Russia Sold Advanced S-300 Ship-Killing Missiles To Syrian President Bashar Assad, Say US Officials

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Russia has sold advanced Yakhont antiship cruise missiles to Syria’s President Bashar Assad-led government, disregarding the U.S. and allies' request to stop arms sales to the regime, American officials said on Thursday.

The 300 Yakhont antiship missiles are an advanced version of the S-300 antiship cruise missiles that are fitted with an advanced radar system. The missile sale to the regime is considered an affront to the U.S. and its allies' attempts to bring peace to the region.

The powerful missile systems, nicknamed “ship killers,” can help Assad’s government counter any international forces that might send reinforcements or supplies to Syrian rebels by imposing a naval embargo in the region.

“It enables the regime to deter foreign forces looking to supply the opposition from the sea, or from undertaking a more active role if a no-fly zone or shipping embargo were to be declared at some point,” said Nick Brown, editor-in-chief of IHS Jane’s International Defense Review, the New York Times reported.  “It’s a real ship killer,” he added.

Russia, one of Syria’s strongest allies has been shipping advanced cruise missiles and other arms, citing a contractual obligation it has with the regime. According to the Times report, Syria placed orders for the S-300 antiship missiles to Russia in 2007, and Moscow supplied the first batch of missile systems in 2011.

Russian Foreign Minister Sergei Lavrov on Thursday claimed that the latest shipment of antiship missiles to Syria had no connection with Israel’s recent air strikes against Syria. He said that the consignment was part of an old contract signed before the air strikes were launched on Syria last year, the Guardian Express reported.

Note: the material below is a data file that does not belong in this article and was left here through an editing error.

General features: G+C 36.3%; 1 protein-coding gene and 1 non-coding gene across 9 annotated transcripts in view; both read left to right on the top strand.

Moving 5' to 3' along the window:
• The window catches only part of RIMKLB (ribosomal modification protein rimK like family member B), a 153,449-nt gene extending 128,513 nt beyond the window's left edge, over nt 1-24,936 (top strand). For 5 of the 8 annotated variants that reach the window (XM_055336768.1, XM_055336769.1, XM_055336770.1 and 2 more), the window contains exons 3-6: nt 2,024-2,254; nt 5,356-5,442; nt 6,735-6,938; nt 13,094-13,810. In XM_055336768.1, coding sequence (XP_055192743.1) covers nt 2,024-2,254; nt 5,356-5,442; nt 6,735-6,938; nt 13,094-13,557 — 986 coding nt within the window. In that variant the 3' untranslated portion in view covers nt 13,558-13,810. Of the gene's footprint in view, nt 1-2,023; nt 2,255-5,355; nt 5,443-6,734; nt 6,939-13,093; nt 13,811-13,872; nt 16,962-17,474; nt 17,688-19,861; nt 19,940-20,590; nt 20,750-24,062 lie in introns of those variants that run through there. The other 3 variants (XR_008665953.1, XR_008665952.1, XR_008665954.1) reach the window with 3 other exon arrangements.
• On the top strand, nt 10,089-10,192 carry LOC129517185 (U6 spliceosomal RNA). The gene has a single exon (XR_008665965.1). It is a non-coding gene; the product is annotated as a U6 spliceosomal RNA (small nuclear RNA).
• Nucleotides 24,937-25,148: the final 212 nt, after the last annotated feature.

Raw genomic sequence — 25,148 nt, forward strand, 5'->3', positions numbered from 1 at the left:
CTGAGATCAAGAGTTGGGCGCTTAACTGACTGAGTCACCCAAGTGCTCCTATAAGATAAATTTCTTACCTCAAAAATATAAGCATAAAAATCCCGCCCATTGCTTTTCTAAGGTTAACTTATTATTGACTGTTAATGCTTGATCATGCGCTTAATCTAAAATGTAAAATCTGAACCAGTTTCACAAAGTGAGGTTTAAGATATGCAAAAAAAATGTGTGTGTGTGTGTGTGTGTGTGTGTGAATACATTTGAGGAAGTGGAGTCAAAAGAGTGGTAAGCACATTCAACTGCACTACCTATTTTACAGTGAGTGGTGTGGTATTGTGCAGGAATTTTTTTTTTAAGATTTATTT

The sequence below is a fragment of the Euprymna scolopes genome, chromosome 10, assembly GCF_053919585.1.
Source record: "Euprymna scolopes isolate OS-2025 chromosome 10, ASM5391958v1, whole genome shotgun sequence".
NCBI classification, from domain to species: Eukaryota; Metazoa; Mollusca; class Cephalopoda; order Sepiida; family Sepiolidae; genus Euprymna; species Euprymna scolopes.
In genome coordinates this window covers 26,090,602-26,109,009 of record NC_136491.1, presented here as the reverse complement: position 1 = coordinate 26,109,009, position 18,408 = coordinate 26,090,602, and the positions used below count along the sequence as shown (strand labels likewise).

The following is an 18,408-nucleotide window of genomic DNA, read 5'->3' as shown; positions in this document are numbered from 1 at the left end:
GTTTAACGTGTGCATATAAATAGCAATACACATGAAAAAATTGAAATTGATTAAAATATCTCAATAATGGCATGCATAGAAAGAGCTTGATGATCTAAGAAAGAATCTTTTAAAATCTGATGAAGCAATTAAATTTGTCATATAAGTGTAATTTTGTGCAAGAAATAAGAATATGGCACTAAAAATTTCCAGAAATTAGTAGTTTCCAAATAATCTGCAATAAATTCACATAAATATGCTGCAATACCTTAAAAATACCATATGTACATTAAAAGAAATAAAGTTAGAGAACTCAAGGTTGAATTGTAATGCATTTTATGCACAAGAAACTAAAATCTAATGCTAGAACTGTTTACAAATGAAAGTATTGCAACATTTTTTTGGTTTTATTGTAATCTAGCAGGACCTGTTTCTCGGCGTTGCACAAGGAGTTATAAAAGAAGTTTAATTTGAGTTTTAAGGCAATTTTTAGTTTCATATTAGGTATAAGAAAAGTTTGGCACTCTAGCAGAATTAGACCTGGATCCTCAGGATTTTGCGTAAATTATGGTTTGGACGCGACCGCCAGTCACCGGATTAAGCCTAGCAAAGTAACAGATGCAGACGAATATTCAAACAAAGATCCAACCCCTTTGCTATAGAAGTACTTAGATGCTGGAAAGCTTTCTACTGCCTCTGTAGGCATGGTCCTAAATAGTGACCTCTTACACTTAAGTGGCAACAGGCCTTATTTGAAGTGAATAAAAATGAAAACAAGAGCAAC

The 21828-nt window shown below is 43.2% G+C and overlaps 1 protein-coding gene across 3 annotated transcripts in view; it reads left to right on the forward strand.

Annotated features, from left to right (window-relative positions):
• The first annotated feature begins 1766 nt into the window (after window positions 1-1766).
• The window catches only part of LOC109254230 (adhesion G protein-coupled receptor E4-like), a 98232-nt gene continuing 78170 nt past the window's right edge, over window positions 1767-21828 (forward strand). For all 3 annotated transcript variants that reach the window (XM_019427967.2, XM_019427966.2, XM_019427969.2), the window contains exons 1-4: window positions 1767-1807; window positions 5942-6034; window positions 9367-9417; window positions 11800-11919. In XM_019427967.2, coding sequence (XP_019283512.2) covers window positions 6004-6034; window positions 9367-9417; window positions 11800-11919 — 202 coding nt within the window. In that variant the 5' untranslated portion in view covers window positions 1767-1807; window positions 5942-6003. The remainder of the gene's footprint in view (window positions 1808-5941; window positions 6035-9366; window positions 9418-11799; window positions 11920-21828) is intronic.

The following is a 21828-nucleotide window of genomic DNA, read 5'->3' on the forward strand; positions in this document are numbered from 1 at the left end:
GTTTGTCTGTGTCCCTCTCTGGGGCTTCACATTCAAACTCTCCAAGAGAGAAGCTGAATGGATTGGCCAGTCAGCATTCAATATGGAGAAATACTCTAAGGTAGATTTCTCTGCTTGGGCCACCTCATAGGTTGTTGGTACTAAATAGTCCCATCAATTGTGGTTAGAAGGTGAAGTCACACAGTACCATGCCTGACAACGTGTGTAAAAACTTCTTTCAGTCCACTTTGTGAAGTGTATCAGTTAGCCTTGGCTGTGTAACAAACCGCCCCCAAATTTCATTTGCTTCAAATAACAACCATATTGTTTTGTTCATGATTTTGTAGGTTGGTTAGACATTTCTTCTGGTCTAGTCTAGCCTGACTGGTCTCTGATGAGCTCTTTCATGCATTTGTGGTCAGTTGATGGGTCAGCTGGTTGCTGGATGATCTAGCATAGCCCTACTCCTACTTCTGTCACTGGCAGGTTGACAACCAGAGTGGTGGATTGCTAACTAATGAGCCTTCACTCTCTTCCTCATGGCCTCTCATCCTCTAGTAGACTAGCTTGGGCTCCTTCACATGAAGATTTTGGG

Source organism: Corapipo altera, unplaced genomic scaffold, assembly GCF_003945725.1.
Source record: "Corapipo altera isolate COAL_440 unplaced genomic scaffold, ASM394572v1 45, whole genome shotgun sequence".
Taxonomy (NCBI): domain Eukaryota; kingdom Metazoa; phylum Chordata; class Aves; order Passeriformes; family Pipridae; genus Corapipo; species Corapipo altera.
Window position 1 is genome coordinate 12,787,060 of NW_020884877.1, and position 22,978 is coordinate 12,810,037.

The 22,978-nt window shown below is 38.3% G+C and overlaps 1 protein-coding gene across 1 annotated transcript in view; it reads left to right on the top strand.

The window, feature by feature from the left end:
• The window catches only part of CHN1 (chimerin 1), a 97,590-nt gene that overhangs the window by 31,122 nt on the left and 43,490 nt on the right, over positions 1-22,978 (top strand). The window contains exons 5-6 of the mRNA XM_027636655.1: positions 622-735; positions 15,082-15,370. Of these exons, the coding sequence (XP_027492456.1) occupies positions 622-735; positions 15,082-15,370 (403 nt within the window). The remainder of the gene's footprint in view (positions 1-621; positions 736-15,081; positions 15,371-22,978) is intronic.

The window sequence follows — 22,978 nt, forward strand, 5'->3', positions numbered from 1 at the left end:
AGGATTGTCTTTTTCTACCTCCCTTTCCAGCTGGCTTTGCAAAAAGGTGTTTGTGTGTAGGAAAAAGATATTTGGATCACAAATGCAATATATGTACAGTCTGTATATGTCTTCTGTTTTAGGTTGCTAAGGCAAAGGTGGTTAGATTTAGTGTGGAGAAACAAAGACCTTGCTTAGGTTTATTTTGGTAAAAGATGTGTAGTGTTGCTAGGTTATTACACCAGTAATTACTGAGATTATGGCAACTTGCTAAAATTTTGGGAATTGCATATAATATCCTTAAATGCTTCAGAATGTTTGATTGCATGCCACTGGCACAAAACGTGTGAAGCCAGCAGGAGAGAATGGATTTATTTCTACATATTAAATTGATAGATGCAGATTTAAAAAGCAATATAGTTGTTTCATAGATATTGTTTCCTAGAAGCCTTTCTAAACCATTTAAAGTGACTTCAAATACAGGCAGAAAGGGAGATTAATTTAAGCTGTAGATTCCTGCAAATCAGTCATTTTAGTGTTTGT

According to Lavrov, no new contracts have been signed between Russia and Syria. "We have already gone through with some of our previous commitments and we intend to complete them. We do not want to break any international law, but also do not want to hurt our good name as arms suppliers," Lavrov said, as reported by Israel’s YNet News.

Lavrov defended the arms sale, claiming that the missiles are defensive systems. In a statement that observers see as a veiled warning to Israel and the U.S., he said: “Those who do not plan aggressive actions against a sovereign state have nothing to worry about, because air defense methods -- and this is clear from the name -- are a purely defensive system required to repel air attacks.”

Nonetheless, his present statements contradict his own stance on the arms deal a week ago, political observers pointed out. Last week, in a statement, he said that Russia would not sell the advanced antiship cruise missiles to Syria.

The report of the Russian shipment comes as Washington and Moscow plan to convene an international conference to de-escalate the armed conflict in Syria. The conference scheduled to take place in June is expected to include representatives of the Syrian government and opposition forces, according to the Times report.

However, both the U.S. and the Russia differ on the scope of the proposed summit, as Moscow wants Iran also to be part of the summit, while the U.S. and Western countries are against any such move.

"One must not exclude a country like Iran from this process because of geopolitical preferences. It is a very important player. But there is no agreement on this yet," Lavrov said in an interview to a Lebanese television station.

Moscow’s continuing display of commitment to the Assad regime is a significant concern to the U.S. and international forces as such moves could embolden the Assad regime, which believes it can prevail over the opposition by using military force.  

“This weapons transfer is obviously disappointing and will set back efforts to promote the political transition that is in the best interests of the Syrian people and the region,” the Times reported, quoting Senator Bob Corker, the senior Republican on the Foreign Relations Committee of Tennessee.  

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